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An attack on a maternity hospital in Kabul that was described by U.S. Secretary of State Mike Pompeo as “sheer evil” has left 24 people dead including two newborn babies, and left the fragile Afghan peace process in tatters.
Three gunmen disguised as police stormed the Dasht-e-Barchi maternity hospital in the west of the Afghan capital Tuesday, sparking a fierce firefight with security forces who evacuated at least 100 people.
Harrowing images from the aftermath circulated by Afghanistan’s government showed two dead children, and a dead woman clutching her baby, who was later confirmed to have survived. Afghan officials said Wednesday the death toll had risen to 24, from an initial count of 14.
The assault, carried out by as yet unknown attackers and described by Afghanistan’s government and international groups as a war crime, has undermined fragile moves towards peace in the war-ravaged country.
In February, the U.S. and the Taliban struck a withdrawal agreement intended to lead to peace talks between the Afghan government and the Islamist militant group. Since then, Afghan troops had held off from attacking militant groups. But on Tuesday, Afghan President Ashraf Ghani said that stance was over, and that offensive operations would resume.
“In order to provide security for public places and to thwart attacks and threats from the Taliban and other terrorist groups, I am ordering Afghan security forces to switch from an active defense mode to an offensive one, and to start their operations against the enemies,” he said in a televised address.
National Security Advisor Hamdullah Mohib said on Twitter that recent violence showed that the “Taliban and their sponsors do not and did not intend to pursue peace.”
“If the Taliban can not control the violence… then [there] seems little point in continuing to engage Taliban in peace talks,” he said.
Meanwhile, the Taliban has denied any responsibility for the hospital attack, and blamed the government for failing to advance the peace process.
“Unfortunately the opposite side failed to live up to their commitments,” Taliban spokesman Zabihullah Mujahid said on Twitter Wednesday, referring to the Afghan government’s refusal to engage in a prisoner swap intended to lead to talks between the government and the Taliban.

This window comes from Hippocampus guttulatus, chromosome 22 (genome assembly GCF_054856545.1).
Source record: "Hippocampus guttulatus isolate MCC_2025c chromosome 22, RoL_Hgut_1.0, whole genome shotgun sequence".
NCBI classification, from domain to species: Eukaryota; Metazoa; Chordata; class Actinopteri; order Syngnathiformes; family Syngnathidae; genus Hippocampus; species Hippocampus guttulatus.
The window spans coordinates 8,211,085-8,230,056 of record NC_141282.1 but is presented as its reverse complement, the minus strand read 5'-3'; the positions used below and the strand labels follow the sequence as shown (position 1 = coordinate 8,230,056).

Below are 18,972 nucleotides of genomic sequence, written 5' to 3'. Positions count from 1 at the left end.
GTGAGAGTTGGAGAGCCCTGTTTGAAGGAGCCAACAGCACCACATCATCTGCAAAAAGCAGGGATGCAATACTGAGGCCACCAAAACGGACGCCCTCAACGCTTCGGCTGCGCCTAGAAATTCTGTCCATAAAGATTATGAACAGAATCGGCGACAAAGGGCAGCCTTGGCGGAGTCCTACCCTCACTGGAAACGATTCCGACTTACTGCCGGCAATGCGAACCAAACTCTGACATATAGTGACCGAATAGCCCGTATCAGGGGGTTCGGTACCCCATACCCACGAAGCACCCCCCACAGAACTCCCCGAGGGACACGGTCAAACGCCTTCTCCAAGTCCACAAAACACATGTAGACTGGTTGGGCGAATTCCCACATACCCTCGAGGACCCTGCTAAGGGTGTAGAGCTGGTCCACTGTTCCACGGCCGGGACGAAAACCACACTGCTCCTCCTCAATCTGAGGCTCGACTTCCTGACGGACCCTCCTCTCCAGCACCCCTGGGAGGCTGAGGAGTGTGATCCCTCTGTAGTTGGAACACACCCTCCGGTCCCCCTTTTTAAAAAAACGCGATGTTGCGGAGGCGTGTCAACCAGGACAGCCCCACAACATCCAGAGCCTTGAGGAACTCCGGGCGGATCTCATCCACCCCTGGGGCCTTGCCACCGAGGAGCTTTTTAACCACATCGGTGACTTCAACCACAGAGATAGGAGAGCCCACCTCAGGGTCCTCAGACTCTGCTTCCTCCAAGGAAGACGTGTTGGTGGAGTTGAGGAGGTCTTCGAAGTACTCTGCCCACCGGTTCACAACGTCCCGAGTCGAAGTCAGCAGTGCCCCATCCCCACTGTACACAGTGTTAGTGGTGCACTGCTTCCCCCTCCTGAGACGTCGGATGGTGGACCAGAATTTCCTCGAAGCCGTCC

Afghanistan is no stranger to bloody atrocities, but the attack on the busy maternity hospital has provoked new levels of outrage. Afghan Interior Ministry spokesman Tareq Arian described the attack as an "act against humanity and a war crime,” while Pompeo condemned it as “unconscionable.”
“Any attack on innocents is unforgivable, but to attack infants and women in labor in the sanctuary of a hospital is an act of sheer evil,” he said in a statement.
Noting that the Taliban had denied any role in the attack and condemned the loss of life, he urged the Afghan government and the Taliban to “cooperate to bring the perpetrators to justice” and encouraged them to move towards peace talks.
“As long as there is no sustained reduction in violence and insufficient progress towards a negotiated political settlement, Afghanistan will remain vulnerable to terrorism,” he said.
Human Rights Watch said the attack was an apparent war crime, and noted it had happened in a predominantly Shia neighborhood that had previously been the target of sectarian attacks by ISIS’s Afghanistan affiliate, known as ISIS-K.
“An attack on a maternity clinic is simply unspeakable,” said Patricia Gossman, the group’s associate Asia director. Timothy Bishop, Save the Children’s Afghanistan country director, said the attack was an “indisputable” war crime. “Newborn babies and women in labor were killed in cold blood,” he said Wednesday.
The attack happened the same day that a suicide bomber attacked the funeral of a police commander in Nangarhar province, killing at least 26 people and wounding 68. ISIS claimed responsibility for that attack, according to global security firm Flashpoint Intelligence.
The U.S. withdrawal deal has done nothing to stop fighting between the Taliban and Afghan government forces, according to Reuters' reporting, which said that Taliban attacks have increased since U.S. troops started pulling out. Afghanistan’s National Directorate of Security said Wednesday that between the signing of the withdrawal deal with the U.S. and Monday, the Taliban conducted 3,712 attacks, killing 469 civilians and wounding 948 others.
Cover: An Afghan security officer carries a baby after gunmen attacked a maternity hospital, in Kabul, Afghanistan, Tuesday, May 12, 2020. Gunmen stormed the hospital in the western part of Kabul on Tuesday, setting off a shootout with the police and killing several people. (AP Photo/Rahmat Gul)
This article originally appeared on VICE US.